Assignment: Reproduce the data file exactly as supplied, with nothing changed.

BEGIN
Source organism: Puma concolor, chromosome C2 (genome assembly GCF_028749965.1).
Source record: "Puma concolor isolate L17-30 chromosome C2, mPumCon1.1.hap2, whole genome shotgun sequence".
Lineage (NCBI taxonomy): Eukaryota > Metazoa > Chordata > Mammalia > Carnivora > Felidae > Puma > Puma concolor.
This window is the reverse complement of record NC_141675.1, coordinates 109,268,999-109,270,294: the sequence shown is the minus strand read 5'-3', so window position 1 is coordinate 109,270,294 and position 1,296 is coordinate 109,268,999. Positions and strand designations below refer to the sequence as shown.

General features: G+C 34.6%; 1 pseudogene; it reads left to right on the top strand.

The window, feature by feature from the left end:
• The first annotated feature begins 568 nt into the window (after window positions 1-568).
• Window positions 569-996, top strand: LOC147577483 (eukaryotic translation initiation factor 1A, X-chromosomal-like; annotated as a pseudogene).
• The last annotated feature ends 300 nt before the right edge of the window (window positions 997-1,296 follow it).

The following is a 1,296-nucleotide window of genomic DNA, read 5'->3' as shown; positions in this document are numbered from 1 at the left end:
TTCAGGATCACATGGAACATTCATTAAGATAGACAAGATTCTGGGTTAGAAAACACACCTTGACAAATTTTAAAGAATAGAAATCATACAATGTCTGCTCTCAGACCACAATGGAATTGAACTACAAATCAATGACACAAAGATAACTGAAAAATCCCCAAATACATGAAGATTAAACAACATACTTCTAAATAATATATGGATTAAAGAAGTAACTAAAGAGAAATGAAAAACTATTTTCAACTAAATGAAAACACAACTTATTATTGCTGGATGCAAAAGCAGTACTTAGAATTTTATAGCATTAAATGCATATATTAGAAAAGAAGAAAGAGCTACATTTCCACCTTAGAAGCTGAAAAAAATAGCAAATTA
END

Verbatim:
Source organism: Puma concolor, chromosome C2 (genome assembly GCF_028749965.1).
Source record: "Puma concolor isolate L17-30 chromosome C2, mPumCon1.1.hap2, whole genome shotgun sequence".
Lineage (NCBI taxonomy): Eukaryota > Metazoa > Chordata > Mammalia > Carnivora > Felidae > Puma > Puma concolor.
This window is the reverse complement of record NC_141675.1, coordinates 109,268,999-109,270,294: the sequence shown is the minus strand read 5'-3', so window position 1 is coordinate 109,270,294 and position 1,296 is coordinate 109,268,999. Positions and strand designations below refer to the sequence as shown.

General features: G+C 34.6%; 1 pseudogene; it reads left to right on the top strand.

The window, feature by feature from the left end:
• The first annotated feature begins 568 nt into the window (after window positions 1-568).
• Window positions 569-996, top strand: LOC147577483 (eukaryotic translation initiation factor 1A, X-chromosomal-like; annotated as a pseudogene).
• The last annotated feature ends 300 nt before the right edge of the window (window positions 997-1,296 follow it).

The following is a 1,296-nucleotide window of genomic DNA, read 5'->3' as shown; positions in this document are numbered from 1 at the left end:
TTCAGGATCACATGGAACATTCATTAAGATAGACAAGATTCTGGGTTAGAAAACACACCTTGACAAATTTTAAAGAATAGAAATCATACAATGTCTGCTCTCAGACCACAATGGAATTGAACTACAAATCAATGACACAAAGATAACTGAAAAATCCCCAAATACATGAAGATTAAACAACATACTTCTAAATAATATATGGATTAAAGAAGTAACTAAAGAGAAATGAAAAACTATTTTCAACTAAATGAAAACACAACTTATTATTGCTGGATGCAAAAGCAGTACTTAGAATTTTATAGCATTAAATGCATATATTAGAAAAGAAGAAAGAGCTACATTTCCACCTTAGAAGCTGAAAAAAATAGCAAATTA